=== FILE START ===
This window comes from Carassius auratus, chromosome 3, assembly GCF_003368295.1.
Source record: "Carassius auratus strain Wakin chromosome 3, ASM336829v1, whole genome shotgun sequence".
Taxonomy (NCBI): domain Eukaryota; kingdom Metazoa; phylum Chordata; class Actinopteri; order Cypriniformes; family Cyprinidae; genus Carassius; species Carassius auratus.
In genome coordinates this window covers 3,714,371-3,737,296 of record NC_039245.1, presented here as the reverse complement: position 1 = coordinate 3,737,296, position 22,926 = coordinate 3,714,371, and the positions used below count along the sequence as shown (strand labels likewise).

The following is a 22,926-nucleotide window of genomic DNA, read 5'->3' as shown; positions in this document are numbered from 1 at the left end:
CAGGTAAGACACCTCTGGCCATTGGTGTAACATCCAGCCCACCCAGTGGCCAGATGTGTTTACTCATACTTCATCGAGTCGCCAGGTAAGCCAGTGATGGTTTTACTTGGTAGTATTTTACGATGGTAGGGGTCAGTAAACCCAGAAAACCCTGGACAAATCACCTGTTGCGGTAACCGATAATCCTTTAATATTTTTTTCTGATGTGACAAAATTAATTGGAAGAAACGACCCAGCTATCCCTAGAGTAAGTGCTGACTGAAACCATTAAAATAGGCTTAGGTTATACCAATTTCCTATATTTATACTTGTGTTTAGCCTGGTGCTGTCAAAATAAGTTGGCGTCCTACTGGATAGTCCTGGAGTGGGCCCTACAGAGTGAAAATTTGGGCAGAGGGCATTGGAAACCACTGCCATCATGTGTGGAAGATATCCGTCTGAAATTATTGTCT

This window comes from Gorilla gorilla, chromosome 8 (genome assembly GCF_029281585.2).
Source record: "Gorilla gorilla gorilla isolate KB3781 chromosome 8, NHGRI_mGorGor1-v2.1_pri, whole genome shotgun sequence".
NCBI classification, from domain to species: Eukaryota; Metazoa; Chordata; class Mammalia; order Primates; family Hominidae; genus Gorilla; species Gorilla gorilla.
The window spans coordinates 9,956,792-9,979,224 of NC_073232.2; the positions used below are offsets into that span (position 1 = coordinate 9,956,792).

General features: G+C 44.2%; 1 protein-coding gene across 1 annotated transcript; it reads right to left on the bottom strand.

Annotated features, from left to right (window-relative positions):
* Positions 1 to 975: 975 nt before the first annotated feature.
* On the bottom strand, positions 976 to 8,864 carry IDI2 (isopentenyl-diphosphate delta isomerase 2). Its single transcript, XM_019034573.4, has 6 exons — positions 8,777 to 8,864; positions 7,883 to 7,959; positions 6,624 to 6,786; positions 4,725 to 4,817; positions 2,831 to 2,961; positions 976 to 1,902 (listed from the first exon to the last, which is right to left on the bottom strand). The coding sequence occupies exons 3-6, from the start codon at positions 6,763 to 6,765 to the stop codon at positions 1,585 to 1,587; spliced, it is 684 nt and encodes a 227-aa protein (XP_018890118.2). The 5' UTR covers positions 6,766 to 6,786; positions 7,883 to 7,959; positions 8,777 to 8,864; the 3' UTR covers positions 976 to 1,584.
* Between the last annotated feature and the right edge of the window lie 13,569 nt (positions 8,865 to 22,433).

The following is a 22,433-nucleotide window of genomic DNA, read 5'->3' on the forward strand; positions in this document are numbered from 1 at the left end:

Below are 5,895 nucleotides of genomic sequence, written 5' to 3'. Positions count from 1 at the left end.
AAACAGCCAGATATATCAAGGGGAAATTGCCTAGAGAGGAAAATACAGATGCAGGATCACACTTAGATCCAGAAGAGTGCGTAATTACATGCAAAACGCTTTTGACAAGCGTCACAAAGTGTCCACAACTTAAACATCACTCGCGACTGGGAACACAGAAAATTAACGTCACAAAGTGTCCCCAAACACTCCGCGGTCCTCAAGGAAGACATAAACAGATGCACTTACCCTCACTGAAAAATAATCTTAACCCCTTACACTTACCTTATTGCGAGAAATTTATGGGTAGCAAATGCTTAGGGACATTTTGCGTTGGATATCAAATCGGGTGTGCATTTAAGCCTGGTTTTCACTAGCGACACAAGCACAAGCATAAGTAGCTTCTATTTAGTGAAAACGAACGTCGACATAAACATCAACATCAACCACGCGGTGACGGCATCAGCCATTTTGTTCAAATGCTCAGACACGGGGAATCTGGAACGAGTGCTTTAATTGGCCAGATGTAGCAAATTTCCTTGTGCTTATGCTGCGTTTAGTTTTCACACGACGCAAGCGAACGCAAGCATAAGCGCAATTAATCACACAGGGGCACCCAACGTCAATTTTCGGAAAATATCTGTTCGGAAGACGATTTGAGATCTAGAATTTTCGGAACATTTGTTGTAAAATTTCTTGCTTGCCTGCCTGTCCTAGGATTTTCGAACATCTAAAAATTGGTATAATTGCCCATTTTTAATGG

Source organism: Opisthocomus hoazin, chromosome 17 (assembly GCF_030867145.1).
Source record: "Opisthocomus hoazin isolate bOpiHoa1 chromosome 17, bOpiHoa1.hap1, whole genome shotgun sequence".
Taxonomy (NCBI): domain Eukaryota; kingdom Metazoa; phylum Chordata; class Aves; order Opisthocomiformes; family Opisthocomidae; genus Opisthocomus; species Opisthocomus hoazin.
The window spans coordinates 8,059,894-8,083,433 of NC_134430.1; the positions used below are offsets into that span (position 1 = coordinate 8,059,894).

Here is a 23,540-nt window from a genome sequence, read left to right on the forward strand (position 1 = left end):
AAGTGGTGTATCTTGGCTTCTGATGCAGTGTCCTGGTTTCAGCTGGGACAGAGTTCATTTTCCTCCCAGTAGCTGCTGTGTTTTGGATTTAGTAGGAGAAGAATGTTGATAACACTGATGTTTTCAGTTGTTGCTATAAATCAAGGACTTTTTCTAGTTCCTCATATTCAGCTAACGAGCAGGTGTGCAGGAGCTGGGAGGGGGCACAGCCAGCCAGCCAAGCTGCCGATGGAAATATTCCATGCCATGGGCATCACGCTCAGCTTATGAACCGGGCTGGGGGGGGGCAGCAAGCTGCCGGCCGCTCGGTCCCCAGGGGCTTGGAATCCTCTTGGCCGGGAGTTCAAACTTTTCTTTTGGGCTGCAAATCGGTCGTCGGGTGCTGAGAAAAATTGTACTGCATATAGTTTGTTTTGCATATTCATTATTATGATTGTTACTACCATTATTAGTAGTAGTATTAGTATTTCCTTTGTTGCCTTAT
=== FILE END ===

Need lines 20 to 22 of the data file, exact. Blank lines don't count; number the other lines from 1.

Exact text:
Source record: "Opisthocomus hoazin isolate bOpiHoa1 chromosome 17, bOpiHoa1.hap1, whole genome shotgun sequence".
Taxonomy (NCBI): domain Eukaryota; kingdom Metazoa; phylum Chordata; class Aves; order Opisthocomiformes; family Opisthocomidae; genus Opisthocomus; species Opisthocomus hoazin.
The window spans coordinates 8,059,894-8,083,433 of NC_134430.1; the positions used below are offsets into that span (position 1 = coordinate 8,059,894).